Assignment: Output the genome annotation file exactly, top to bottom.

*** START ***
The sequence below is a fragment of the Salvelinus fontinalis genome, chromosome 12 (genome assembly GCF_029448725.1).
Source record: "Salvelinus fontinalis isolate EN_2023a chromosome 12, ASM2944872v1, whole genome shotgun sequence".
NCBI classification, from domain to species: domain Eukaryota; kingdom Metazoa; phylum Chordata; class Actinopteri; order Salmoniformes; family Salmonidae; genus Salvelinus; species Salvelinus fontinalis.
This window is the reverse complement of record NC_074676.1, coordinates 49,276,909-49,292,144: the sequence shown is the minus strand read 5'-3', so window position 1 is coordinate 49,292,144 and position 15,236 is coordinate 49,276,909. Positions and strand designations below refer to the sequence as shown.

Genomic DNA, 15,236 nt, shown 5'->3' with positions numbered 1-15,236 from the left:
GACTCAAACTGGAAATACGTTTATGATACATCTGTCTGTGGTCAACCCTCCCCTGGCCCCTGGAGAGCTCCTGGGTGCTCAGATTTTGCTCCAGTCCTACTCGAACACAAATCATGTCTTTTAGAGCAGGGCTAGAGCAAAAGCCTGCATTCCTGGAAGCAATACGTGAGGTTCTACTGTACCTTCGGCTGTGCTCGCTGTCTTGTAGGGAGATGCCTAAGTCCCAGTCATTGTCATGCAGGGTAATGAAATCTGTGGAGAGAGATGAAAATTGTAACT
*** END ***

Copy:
The sequence below is a fragment of the Salvelinus fontinalis genome, chromosome 12 (genome assembly GCF_029448725.1).
Source record: "Salvelinus fontinalis isolate EN_2023a chromosome 12, ASM2944872v1, whole genome shotgun sequence".
NCBI classification, from domain to species: domain Eukaryota; kingdom Metazoa; phylum Chordata; class Actinopteri; order Salmoniformes; family Salmonidae; genus Salvelinus; species Salvelinus fontinalis.
This window is the reverse complement of record NC_074676.1, coordinates 49,276,909-49,292,144: the sequence shown is the minus strand read 5'-3', so window position 1 is coordinate 49,292,144 and position 15,236 is coordinate 49,276,909. Positions and strand designations below refer to the sequence as shown.

Genomic DNA, 15,236 nt, shown 5'->3' with positions numbered 1-15,236 from the left:
GACTCAAACTGGAAATACGTTTATGATACATCTGTCTGTGGTCAACCCTCCCCTGGCCCCTGGAGAGCTCCTGGGTGCTCAGATTTTGCTCCAGTCCTACTCGAACACAAATCATGTCTTTTAGAGCAGGGCTAGAGCAAAAGCCTGCATTCCTGGAAGCAATACGTGAGGTTCTACTGTACCTTCGGCTGTGCTCGCTGTCTTGTAGGGAGATGCCTAAGTCCCAGTCATTGTCATGCAGGGTAATGAAATCTGTGGAGAGAGATGAAAATTGTAACT